Horner ‘surprised’ by Andretti DOJ push

Red Bull team principal Christian Horner says he is “surprised” that Andretti Cadillac has taken its effort to join Formula 1 to the U.S. Department of Justice, but says he’d “absolutely” welcome the team onto the grid via a purchase of an existing constructor.

The DOJ has been asked to investigate Formula 1’s decision not to allow Andretti Cadillac onto the grid in 2025 or 2026, with a number of U.S. Senators questioning whether it “could violate U.S. antitrust laws.” F1 has stated it would be more open to allowing the project to join the grid in 2028 if General Motors delivers its own power unit, and Horner says the desire to continue growing the sport in the United States is clear.

“We’re [F1] U.S.-owned; we have five Fortune 500 companies on our car; I think that this isn’t about anything to do with Andretti being American or anything like that,” Horner said. “I think it’s purely down to the business model that is Formula 1.


“I remember not so long ago that there would always be two teams at the tail end of the grid needing to be bailed out or being technically insolvent. We finally got into a position where there’s great strength and health in Formula 1 and Liberty have to be congratulated for that, because they’ve created a model where even the worst team in Formula 1 probably has a billion-dollar valuation — Liberty have created that model.

“I think the approach that they brought by opening the sport up as well and bringing a new fandom and new fans into the sport, they have to be commended on and I was surprised to see that Andretti have gone down this process. Hopefully, if they really want to find a way onto the grid they will find it. But I think the most natural solution is for them to acquire an existing franchise, should one want to sell.”

Michael Andretti has been putting together a team with the hope of being granted a place as an 11th entrant as part of an expanded grid, but many rival team bosses have called for the project to focus on taking over an existing team.

Asked if he’d welcome Andretti and Cadillac onto the grid, Horner replied: “Yeah, absolutely.

“I think Andretti has great racing heritage. Mario is a legend of the sport. And of course, Cadillac, a huge automotive manufacturer from the U.S. I think Formula 1 have said in 2028, if they were to come with their own engine, they would obviously, I think, review it.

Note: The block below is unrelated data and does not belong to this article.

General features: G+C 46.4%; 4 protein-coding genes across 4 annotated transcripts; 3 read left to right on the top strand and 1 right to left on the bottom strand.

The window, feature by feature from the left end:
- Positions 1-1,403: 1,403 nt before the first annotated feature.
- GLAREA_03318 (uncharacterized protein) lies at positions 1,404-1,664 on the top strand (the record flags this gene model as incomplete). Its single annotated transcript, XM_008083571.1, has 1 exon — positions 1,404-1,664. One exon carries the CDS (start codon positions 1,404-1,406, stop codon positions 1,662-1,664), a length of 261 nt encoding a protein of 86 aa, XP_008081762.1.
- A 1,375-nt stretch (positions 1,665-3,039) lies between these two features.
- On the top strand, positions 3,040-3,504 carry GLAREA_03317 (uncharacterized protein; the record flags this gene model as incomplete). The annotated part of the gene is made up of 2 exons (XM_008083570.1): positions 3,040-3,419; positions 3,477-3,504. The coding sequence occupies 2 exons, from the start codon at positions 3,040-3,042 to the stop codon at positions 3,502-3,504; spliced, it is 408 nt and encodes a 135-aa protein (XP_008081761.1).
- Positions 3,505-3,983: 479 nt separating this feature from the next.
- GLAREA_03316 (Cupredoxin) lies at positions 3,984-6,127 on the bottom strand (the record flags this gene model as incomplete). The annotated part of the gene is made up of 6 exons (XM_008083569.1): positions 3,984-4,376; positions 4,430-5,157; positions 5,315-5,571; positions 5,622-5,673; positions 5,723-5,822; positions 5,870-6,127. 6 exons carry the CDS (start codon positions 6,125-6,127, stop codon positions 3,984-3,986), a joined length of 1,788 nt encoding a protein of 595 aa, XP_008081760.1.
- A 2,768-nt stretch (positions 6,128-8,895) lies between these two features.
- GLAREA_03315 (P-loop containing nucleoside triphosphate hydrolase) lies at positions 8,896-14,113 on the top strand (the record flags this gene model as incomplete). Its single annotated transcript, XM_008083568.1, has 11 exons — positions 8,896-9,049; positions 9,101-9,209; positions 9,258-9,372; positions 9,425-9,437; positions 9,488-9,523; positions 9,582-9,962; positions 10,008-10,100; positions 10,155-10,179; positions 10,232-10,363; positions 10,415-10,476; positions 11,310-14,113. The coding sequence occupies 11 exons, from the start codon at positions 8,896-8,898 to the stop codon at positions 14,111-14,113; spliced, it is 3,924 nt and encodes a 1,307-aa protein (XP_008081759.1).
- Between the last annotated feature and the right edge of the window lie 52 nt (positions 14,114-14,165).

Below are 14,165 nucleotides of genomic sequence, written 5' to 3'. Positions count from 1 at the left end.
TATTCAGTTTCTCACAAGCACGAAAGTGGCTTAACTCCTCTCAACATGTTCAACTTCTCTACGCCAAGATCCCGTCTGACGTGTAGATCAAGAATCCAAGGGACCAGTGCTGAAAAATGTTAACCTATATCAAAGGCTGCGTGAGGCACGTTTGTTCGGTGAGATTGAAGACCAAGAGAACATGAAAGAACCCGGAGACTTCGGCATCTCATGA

“But in addition to that, I think that if Andretti were to want to come — a little like Audi acquired Sauber, I think, to protect the current franchise and stability that we have in the sport — then obviously their best route to that goal is to acquire one of the existing teams.”

Horner’s viewpoint was backed up by Alessandro Alunni Bravi — who will see his Stake team become Audi in 2026 — and Alpine team principal Bruno Famin.

“I think that Audi shows the right path to come to Formula 1,” Alunni Bravi said. “Of course, Cadillac is a big player and it qualifies this project as a potentially good project. But there is a way that is to buy into an existing team. And I think that the process put in place by Formula 1 is a clear one; very robust project. So I think that they know what could be the way.”

“I think we’re all on the same line,” Famin added. “Big name –Andretti, Cadillac — but we have to be very careful not to dilute and to preserve the value of the championship and for the teams as well. And there are two ways — they buy a team or they bring enough value to the championship to compensate. But I think it’s the same story from the very beginning.”

Story originally appeared on Racer